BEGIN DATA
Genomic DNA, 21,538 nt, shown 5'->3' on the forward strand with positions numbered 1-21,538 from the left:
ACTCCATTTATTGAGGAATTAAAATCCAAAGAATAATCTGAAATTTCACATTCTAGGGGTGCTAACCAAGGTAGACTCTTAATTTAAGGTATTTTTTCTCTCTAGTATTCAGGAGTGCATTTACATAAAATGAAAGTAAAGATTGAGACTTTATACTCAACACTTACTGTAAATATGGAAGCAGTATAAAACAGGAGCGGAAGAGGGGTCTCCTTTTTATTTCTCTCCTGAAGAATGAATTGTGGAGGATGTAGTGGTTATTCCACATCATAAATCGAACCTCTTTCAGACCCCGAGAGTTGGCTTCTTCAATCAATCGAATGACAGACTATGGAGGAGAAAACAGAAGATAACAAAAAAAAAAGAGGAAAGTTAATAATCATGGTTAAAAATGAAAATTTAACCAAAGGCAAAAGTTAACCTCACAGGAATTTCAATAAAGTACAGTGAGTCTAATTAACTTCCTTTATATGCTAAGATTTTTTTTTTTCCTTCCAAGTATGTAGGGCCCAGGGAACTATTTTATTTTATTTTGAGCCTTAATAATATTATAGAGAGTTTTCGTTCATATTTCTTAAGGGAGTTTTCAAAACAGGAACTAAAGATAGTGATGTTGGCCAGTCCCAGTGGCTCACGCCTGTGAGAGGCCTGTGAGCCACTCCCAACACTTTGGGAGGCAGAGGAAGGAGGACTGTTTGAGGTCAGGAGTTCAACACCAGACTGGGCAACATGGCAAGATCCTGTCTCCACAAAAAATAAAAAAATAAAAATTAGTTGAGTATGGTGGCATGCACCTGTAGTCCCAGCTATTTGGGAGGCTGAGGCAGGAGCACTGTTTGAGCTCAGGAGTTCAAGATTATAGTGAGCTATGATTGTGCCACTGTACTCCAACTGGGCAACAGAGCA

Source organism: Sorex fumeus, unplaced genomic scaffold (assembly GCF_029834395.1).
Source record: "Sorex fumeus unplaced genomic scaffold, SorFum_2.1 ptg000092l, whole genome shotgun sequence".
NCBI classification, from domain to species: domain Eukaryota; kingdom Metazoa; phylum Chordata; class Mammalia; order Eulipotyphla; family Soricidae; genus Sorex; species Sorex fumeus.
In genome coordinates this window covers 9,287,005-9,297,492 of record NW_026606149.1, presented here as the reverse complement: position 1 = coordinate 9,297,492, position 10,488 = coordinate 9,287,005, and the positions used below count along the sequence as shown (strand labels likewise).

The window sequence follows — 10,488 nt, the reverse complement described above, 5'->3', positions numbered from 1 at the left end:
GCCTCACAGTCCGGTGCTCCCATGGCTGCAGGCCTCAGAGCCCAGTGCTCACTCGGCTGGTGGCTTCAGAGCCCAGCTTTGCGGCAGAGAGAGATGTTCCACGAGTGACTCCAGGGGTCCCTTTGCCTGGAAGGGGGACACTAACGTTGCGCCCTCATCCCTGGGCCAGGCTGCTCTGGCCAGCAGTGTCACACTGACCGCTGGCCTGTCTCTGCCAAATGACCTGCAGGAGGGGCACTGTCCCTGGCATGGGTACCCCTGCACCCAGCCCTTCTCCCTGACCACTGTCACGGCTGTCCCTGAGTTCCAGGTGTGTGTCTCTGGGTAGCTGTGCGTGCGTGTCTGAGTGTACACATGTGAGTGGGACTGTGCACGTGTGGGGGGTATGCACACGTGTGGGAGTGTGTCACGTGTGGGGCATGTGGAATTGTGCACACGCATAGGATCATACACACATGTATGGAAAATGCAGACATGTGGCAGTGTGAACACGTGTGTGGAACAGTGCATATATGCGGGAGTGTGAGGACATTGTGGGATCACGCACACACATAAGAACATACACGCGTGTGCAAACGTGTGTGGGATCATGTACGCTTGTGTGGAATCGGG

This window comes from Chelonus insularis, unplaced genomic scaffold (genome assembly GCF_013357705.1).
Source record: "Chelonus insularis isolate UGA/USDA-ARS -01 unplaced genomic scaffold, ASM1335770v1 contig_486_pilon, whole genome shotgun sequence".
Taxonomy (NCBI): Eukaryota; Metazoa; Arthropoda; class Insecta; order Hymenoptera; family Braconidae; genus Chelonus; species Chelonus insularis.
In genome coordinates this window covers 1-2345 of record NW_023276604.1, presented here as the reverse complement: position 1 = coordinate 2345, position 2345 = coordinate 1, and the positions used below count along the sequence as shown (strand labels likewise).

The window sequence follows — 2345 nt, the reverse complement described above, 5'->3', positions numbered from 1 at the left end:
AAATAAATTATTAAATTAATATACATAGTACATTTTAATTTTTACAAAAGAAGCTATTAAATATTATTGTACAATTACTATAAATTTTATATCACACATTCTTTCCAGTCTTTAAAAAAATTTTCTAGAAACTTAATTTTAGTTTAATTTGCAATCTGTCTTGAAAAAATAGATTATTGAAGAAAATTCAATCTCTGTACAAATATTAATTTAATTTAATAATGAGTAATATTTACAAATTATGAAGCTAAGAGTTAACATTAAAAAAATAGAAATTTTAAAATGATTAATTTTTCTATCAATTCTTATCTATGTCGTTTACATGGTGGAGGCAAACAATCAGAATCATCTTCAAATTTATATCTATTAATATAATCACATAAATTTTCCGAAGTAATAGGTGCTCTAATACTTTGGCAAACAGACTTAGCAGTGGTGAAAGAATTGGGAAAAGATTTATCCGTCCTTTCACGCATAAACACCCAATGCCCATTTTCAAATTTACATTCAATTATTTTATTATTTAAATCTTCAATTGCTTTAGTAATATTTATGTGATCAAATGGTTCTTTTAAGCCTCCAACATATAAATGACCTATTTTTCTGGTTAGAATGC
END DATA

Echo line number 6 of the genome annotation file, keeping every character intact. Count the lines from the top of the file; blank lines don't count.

In genome coordinates this window covers 9,287,005-9,297,492 of record NW_026606149.1, presented here as the reverse complement: position 1 = coordinate 9,297,492, position 10,488 = coordinate 9,287,005, and the positions used below count along the sequence as shown (strand labels likewise).